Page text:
Performance is always going to be a big factor in anything that McLaren produces, which is why the press introduction for the 2013 McLaren 12C Spider took us to the Ascari Resort in Spain. Thirteen right and thirteen left hand corners make up a five and a half kilometer track, a perfect test for any new McLaren model.
Most 12C Spider’s won’t get to see the track though. This is where Ascari’s location comes into play. It’s an hour away from Marbella, an established mecca for wealth and fame, nestled in the foothills of the mountains outside Ronda. The perfect test for the Spider’s cruising, road handling ability and feel.
The 12C coupe has been on the market for over a year already. For many, its reliance on electronic wizardry makes it a clinical option. The coupe is a hugely fast and very capable supercar, yet some believe it lacks the passion of its Italian rival. We set out to find out if removing the roof injected a bit more flair to what we already know is an incredible package.
The 3.8 liter twin-turbocharged V8 engine gets the 12C’s 2013 updates. It now features 625hp and 600Nm of torque which makes for a zero to 100km/h time of just 3.1 seconds, exactly the same as the coupe. To 200km/h it takes nine seconds, which is 0.2 seconds slower than the coupe. Top speed is 3km/h short to the fixed roof 12C at 329km/h.
The running gear is exactly the same too. The transmission is a seven-speed dual clutch unit which receives the 2013 mapping, designed to increase shift time and responsiveness. Compared to the 2012 model, the Spider feels very crisp with power available on demand. As you would expect with a dual clutch system, the shifts are instantaneous.
The 12C Spider also features the same carbon fiber MonoCell chassis as the Coupe. The complete cell weighs just 75kg and was designed with the convertible model in mind so McLaren didn’t have to strengthen it in any way. The folding roof mechanism simply adds 40kg of weight to the overall package. Compared to the competition, the 12C Spider’s mechanism is extremely light.
With most performance cars the Spider variants add a lot of drawbacks in terms of both practicality and performance. The 12C Spider sets out to be different. The reduced luggage space is addressed through additional storage space under the tonneau when the car is driven with the roof up. Every 12C Spider comes with two specially designed bags that can be used to make use of the space available.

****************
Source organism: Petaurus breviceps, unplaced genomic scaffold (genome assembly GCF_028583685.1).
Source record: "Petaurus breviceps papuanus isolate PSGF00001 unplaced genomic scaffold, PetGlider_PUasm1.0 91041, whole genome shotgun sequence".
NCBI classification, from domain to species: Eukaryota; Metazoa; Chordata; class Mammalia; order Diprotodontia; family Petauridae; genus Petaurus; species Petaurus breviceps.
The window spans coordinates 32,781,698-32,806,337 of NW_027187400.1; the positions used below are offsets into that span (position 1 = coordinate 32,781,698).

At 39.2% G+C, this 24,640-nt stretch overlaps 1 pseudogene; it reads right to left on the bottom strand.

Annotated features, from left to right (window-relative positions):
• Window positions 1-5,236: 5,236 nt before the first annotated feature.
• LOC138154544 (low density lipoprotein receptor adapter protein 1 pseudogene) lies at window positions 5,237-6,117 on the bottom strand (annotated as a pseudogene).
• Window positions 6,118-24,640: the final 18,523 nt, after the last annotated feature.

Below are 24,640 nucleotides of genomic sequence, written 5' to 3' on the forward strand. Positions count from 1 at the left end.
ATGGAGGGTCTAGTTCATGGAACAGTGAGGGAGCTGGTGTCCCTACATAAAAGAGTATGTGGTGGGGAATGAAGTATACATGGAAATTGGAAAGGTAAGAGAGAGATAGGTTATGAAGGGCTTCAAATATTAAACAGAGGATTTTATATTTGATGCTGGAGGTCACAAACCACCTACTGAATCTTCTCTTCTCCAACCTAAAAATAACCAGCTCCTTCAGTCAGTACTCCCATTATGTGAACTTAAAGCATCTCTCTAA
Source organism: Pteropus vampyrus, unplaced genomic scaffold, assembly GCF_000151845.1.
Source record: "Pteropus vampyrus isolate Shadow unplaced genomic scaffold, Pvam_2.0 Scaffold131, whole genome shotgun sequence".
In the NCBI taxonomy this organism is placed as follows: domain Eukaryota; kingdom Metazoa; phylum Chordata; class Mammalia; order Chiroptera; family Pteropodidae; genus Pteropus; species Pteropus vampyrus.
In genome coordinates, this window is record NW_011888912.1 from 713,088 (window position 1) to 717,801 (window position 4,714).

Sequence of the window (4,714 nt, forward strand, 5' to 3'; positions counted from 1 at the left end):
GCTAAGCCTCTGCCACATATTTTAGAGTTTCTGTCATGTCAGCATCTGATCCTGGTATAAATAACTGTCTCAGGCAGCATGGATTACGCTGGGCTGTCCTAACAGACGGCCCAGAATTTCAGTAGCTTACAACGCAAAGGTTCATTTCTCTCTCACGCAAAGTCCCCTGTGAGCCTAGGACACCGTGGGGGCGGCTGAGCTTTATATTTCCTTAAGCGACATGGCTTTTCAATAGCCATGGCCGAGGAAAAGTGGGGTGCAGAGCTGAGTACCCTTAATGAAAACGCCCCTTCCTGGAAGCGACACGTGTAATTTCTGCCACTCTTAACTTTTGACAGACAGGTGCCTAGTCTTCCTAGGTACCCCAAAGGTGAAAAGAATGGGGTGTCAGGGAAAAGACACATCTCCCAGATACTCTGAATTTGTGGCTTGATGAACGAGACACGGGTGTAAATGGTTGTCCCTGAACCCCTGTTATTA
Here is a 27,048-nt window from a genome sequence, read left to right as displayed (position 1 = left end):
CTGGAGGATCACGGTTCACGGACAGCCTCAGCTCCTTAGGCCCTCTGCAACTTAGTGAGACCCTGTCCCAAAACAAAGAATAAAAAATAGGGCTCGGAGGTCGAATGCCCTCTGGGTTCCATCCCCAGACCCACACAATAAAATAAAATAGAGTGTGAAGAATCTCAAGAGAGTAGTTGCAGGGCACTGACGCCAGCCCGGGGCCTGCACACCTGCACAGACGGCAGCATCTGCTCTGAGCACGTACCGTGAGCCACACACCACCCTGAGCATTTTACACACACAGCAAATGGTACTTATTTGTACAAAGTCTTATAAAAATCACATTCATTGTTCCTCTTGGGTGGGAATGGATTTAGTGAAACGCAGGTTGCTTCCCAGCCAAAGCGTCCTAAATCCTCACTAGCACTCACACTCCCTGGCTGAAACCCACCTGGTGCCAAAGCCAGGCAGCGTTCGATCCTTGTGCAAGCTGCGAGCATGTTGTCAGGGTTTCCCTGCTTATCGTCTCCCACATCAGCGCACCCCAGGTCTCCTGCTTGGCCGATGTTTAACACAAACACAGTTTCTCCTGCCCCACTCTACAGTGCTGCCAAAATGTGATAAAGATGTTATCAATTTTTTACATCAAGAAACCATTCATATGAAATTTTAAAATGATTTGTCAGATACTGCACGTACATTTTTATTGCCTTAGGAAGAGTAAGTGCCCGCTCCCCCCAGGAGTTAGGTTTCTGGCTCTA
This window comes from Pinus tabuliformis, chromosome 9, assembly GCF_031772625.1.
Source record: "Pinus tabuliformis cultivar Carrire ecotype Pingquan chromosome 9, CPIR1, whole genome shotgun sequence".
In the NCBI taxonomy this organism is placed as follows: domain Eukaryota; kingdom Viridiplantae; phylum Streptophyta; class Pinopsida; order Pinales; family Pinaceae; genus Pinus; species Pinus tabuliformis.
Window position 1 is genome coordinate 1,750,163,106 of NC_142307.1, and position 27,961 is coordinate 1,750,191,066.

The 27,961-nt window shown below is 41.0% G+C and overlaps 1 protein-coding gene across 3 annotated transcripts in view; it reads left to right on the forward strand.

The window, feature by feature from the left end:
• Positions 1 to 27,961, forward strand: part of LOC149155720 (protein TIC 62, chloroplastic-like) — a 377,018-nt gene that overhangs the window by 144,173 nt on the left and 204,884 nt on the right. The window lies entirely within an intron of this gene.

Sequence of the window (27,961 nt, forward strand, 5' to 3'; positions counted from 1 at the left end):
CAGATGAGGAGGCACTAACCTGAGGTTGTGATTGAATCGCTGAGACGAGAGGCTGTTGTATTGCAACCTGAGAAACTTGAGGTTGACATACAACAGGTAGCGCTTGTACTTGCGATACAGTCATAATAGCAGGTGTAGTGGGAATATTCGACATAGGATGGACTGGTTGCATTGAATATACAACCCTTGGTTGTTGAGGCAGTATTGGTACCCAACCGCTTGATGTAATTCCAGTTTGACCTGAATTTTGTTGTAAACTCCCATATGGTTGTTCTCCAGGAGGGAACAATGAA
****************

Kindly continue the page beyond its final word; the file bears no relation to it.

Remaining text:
You would also expect a convertible to have reduced interior space but in fact the 12C Spider offers a slightly improved headroom due to the higher roof line. The seats won’t move as far back as in the coupe but that won’t be an issue for average drivers up to 6’2. The seats no longer move as far back as they used to but we didn’t find this to cause any problems.
The 12C Spider also gets a different rear window system too the Coupe that can be dropped with both the roof up and down. With the roof up it allows for undiluted engine and exhaust sound to fill the cabin with a lovely tune. This alone is reason enough for any potential 12C buyer to opt for the Spider over the Coupe. Yes, this comes at a price but the Spider adds so much over the Coupe that in many customers’ eyes, it will be worth the extra £15,000.
Talking about the roof, it’s a lightweight, ultra thin retractable hard top made from the same composite material that McLaren use for the 12C’s bodywork. It folds back and drops one panel vertically and the other one horizontally on top in the area underneath the tonneau. The whole cycle takes about seventeen seconds and it can be completed at speeds of up to 40km/h. Go above that speed and the system will pause and ask you to slow down.
The 12C Spider has something else that makes it stand out from other convertibles on the market today; it has a tiny glass panel that displays a section of the engine. Because the roof panels fold down in two pieces directly behind the drivers seats, McLaren had enough space to leave the engine exposed for everyone to see even with the roof down.